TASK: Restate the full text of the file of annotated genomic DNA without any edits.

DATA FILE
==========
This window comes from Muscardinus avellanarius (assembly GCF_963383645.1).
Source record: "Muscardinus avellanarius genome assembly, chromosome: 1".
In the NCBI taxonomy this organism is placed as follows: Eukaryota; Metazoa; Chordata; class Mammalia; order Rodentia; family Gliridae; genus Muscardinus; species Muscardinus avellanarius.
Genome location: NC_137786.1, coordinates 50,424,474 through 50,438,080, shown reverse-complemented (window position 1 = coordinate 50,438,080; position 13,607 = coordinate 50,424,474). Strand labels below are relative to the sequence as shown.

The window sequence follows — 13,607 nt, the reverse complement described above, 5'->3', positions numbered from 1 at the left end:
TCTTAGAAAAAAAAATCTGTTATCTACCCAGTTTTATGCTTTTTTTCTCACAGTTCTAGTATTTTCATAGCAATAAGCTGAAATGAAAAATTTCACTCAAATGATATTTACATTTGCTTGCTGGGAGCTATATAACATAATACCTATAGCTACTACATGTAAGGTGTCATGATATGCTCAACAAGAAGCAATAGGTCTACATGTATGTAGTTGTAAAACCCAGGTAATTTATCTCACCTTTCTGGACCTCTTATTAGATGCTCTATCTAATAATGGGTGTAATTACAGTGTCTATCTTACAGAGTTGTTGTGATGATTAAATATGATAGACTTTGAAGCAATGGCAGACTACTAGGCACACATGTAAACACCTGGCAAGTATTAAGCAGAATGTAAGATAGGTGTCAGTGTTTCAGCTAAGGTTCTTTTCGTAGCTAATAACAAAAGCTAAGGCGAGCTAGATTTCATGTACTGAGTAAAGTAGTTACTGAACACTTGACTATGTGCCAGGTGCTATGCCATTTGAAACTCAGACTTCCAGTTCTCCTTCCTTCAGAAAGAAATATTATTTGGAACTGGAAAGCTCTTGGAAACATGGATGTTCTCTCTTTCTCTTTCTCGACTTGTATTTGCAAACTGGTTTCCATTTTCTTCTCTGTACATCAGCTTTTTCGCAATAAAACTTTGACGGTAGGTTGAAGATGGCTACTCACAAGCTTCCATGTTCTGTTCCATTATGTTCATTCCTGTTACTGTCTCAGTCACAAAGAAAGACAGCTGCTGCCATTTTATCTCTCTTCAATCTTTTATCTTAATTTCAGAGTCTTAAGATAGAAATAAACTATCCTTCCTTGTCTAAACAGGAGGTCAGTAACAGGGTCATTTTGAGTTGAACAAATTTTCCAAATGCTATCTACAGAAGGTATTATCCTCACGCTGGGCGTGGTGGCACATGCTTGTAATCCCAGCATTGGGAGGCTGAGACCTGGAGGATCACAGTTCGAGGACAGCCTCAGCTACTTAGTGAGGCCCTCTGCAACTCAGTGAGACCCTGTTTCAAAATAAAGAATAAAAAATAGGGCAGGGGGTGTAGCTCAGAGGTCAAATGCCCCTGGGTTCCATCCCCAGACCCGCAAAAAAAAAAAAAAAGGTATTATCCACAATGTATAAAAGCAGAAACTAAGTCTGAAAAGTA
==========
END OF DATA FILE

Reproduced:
This window comes from Muscardinus avellanarius (assembly GCF_963383645.1).
Source record: "Muscardinus avellanarius genome assembly, chromosome: 1".
In the NCBI taxonomy this organism is placed as follows: Eukaryota; Metazoa; Chordata; class Mammalia; order Rodentia; family Gliridae; genus Muscardinus; species Muscardinus avellanarius.
Genome location: NC_137786.1, coordinates 50,424,474 through 50,438,080, shown reverse-complemented (window position 1 = coordinate 50,438,080; position 13,607 = coordinate 50,424,474). Strand labels below are relative to the sequence as shown.

The window sequence follows — 13,607 nt, the reverse complement described above, 5'->3', positions numbered from 1 at the left end:
TCTTAGAAAAAAAAATCTGTTATCTACCCAGTTTTATGCTTTTTTTCTCACAGTTCTAGTATTTTCATAGCAATAAGCTGAAATGAAAAATTTCACTCAAATGATATTTACATTTGCTTGCTGGGAGCTATATAACATAATACCTATAGCTACTACATGTAAGGTGTCATGATATGCTCAACAAGAAGCAATAGGTCTACATGTATGTAGTTGTAAAACCCAGGTAATTTATCTCACCTTTCTGGACCTCTTATTAGATGCTCTATCTAATAATGGGTGTAATTACAGTGTCTATCTTACAGAGTTGTTGTGATGATTAAATATGATAGACTTTGAAGCAATGGCAGACTACTAGGCACACATGTAAACACCTGGCAAGTATTAAGCAGAATGTAAGATAGGTGTCAGTGTTTCAGCTAAGGTTCTTTTCGTAGCTAATAACAAAAGCTAAGGCGAGCTAGATTTCATGTACTGAGTAAAGTAGTTACTGAACACTTGACTATGTGCCAGGTGCTATGCCATTTGAAACTCAGACTTCCAGTTCTCCTTCCTTCAGAAAGAAATATTATTTGGAACTGGAAAGCTCTTGGAAACATGGATGTTCTCTCTTTCTCTTTCTCGACTTGTATTTGCAAACTGGTTTCCATTTTCTTCTCTGTACATCAGCTTTTTCGCAATAAAACTTTGACGGTAGGTTGAAGATGGCTACTCACAAGCTTCCATGTTCTGTTCCATTATGTTCATTCCTGTTACTGTCTCAGTCACAAAGAAAGACAGCTGCTGCCATTTTATCTCTCTTCAATCTTTTATCTTAATTTCAGAGTCTTAAGATAGAAATAAACTATCCTTCCTTGTCTAAACAGGAGGTCAGTAACAGGGTCATTTTGAGTTGAACAAATTTTCCAAATGCTATCTACAGAAGGTATTATCCTCACGCTGGGCGTGGTGGCACATGCTTGTAATCCCAGCATTGGGAGGCTGAGACCTGGAGGATCACAGTTCGAGGACAGCCTCAGCTACTTAGTGAGGCCCTCTGCAACTCAGTGAGACCCTGTTTCAAAATAAAGAATAAAAAATAGGGCAGGGGGTGTAGCTCAGAGGTCAAATGCCCCTGGGTTCCATCCCCAGACCCGCAAAAAAAAAAAAAAAGGTATTATCCACAATGTATAAAAGCAGAAACTAAGTCTGAAAAGTA